O Key of David
O Clavis David,
et sceptrum domus Israël,
qui aperis, et nemo claudit,
claudis, et nemo aperuit:
veni, et educ vinctum
de domo carceris,
sedentem in tenebris,
et umbra mortis.
O Key of David and scepter of the house of Israel,
you open and no one can close,
you close and no one can open:
Come and rescue the prisoners
who are in darkness and the shadow of death.
Keys represent authority. The one who has the keys has authority.
Shebna was King Hezekiah’s chief-of-staff. He held the keys to the
palace. He misused his authority by having his tomb carved where kings
were buried and enriching himself at his master’s expense. The servant
wanted to be king. And so he was stripped of his office, and Eliakim
was called to replace him. Shebna had to turn in his keys. It’s a
dire warning to all who hold authority not to use it for personal
God used this little bit of palace power politics to prophesy something
greater: “I will place on his shoulder the key of the house of David;
he shall open, and none shall shut; and he shall shut, and none shall
open.” Those words are applied to Christ in the Revelation. He is the
one “who has the key of David, who opens and no one shall shut, who
shuts and no one opens.”
Sin locks the doors on us. It makes our lives a prison of fear; it
places us in solitary confinement – isolated from God and from each
other. Like the disciples in the upper room on Easter evening, we are
locked up into ourselves, locked away from others. As we confess in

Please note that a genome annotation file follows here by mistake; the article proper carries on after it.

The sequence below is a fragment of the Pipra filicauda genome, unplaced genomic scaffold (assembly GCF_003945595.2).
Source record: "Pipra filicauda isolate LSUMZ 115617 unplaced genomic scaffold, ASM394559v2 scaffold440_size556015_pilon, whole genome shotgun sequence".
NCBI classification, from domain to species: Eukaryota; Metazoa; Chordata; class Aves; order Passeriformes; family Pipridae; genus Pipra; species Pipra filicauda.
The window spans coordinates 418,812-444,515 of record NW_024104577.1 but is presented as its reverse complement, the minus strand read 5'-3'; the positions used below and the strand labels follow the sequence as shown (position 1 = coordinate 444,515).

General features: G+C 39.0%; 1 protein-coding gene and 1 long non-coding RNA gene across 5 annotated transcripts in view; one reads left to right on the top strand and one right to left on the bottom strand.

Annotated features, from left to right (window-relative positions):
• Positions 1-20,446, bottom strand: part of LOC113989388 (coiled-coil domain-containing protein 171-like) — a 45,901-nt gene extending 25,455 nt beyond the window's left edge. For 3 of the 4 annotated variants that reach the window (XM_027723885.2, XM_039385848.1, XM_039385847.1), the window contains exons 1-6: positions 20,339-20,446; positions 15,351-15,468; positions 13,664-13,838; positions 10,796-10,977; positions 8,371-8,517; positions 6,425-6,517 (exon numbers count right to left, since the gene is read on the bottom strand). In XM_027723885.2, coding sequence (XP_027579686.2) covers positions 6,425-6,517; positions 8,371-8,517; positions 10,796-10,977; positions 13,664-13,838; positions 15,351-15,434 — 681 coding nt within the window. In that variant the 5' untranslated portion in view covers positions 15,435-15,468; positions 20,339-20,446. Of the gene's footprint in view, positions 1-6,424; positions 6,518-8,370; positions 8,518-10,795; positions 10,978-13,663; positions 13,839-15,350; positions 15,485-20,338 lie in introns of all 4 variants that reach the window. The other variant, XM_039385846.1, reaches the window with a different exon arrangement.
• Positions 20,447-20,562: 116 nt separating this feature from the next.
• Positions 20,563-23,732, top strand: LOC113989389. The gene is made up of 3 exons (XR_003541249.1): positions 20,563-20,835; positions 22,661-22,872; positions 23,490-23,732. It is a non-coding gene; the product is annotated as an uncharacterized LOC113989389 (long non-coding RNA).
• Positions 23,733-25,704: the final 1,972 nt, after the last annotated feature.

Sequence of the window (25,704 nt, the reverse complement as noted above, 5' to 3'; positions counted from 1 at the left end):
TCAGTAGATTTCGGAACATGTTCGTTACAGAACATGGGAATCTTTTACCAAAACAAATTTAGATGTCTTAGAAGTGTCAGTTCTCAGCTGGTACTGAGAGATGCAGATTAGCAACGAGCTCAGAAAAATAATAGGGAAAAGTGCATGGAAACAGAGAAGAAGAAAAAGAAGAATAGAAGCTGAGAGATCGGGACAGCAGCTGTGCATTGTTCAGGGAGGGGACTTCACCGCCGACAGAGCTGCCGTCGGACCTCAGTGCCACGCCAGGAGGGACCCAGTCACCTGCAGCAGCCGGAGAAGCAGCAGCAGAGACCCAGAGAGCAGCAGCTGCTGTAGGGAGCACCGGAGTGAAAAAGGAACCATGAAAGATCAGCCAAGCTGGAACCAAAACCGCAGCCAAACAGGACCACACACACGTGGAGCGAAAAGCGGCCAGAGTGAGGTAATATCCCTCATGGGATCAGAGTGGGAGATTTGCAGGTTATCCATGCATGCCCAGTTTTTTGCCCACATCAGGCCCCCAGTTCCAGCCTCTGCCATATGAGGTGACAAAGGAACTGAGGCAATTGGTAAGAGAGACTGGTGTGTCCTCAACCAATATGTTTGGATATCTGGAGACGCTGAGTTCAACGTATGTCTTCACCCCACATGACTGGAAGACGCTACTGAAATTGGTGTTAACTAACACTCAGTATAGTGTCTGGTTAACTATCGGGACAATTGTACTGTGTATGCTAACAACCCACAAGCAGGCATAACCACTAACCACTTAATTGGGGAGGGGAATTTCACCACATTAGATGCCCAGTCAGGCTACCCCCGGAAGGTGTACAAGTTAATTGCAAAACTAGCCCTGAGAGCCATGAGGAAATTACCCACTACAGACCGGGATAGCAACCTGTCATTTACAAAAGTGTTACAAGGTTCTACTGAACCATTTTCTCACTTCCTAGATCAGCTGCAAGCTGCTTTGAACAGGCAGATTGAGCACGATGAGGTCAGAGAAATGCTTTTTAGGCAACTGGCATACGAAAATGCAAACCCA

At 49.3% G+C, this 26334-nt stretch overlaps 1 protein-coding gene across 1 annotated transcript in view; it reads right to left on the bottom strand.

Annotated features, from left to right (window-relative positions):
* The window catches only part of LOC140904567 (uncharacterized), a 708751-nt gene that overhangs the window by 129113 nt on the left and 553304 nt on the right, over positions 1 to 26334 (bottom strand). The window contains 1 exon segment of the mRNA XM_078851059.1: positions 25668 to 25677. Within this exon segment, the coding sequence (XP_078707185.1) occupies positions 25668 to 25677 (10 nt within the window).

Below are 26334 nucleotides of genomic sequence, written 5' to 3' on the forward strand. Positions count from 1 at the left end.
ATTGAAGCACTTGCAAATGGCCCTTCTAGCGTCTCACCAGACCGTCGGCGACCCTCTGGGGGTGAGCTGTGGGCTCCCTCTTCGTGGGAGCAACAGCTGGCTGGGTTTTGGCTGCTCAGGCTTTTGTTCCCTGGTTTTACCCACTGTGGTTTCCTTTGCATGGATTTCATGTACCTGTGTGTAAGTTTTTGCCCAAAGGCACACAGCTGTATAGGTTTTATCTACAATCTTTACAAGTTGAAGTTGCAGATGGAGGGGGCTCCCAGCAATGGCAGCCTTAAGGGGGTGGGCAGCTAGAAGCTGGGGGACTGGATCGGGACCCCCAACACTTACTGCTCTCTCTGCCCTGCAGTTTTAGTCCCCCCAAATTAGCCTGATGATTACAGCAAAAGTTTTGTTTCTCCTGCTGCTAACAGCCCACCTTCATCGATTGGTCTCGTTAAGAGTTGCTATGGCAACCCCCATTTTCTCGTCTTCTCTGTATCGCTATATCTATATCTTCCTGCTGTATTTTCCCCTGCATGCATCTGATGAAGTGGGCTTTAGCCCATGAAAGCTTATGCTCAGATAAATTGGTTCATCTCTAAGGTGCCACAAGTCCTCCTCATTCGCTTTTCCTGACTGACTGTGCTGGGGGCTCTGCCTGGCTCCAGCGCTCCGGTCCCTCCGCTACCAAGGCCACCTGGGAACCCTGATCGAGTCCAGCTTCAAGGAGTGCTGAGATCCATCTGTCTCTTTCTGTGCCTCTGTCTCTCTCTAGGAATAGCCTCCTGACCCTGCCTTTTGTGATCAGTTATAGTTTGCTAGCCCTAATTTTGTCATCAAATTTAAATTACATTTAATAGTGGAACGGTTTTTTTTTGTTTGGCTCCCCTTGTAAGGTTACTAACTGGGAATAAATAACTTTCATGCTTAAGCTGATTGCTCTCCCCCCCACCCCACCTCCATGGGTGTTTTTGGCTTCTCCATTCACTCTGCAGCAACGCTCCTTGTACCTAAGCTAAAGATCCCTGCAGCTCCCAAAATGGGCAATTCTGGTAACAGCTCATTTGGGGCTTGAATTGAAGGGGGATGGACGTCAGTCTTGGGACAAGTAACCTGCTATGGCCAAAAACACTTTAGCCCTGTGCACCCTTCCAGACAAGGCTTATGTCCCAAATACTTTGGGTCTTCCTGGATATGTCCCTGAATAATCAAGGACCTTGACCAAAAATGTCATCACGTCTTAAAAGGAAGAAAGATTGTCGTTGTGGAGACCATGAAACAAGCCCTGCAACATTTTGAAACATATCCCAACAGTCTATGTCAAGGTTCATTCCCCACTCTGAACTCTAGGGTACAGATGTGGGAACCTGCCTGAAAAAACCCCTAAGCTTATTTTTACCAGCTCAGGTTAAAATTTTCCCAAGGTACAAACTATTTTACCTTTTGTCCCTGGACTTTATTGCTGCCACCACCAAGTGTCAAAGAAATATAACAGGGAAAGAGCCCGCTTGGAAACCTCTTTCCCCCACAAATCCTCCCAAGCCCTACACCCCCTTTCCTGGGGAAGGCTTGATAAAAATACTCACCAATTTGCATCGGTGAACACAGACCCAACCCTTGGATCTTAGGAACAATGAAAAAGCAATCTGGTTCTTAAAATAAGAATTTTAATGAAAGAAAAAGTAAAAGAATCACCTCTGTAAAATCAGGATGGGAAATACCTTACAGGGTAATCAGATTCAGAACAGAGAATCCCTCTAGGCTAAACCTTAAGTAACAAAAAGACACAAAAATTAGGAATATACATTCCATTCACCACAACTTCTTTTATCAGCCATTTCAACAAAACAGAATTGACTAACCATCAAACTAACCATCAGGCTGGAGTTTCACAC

the liturgy, we are “in bondage to sin and cannot free ourselves.” No
matter how much we struggle against the chains and rattle the bars, we
are unable to break out of the prison.
But Christ has come and entered the prison. He took on the Law’s death
sentence. He stormed the gates of death and hell with His death. He
turns the key to our cell. He is the key, the key that unlocks us from
the Law and breaks the chains of death that bind us in fear. He sets us
free to live as free children in His free city.
Jesus is the key of David, who opens and no one can close, who closes
and no one can open. And He entrusts the keys to His church, to bind
and loose from sin in His name. He established the office of the keys
in the church, that is, the office of the ministry that turns the keys
which bind and loose in His stead and by His command. We don’t have to
wonder where the keys to heaven are. They are in the mouth of Peter
and of the pastor God has called and ordained to speak forgiveness to
you. His mouth is the Lord’s mouth to forgive you. The sins he
forgives are forgiven; the sins he retains are retained. He turns the
key that unbinds you from your sin and frees you. He does it not on
his own authority, but by the permission of the One who is the Key of
Advent disciplines us in the discipline of being forgiven, of
delighting in the Key of David who unlocks us from our sin, of living
in the freedom of being the forgiven children of God.
O come, Thou Key of David, come, And open wide our heav’nly home;
Make safe the way that leads on high, And close the path to misery.
Rejoice! Rejoice! Emmanuel Shall come to you, O Israel!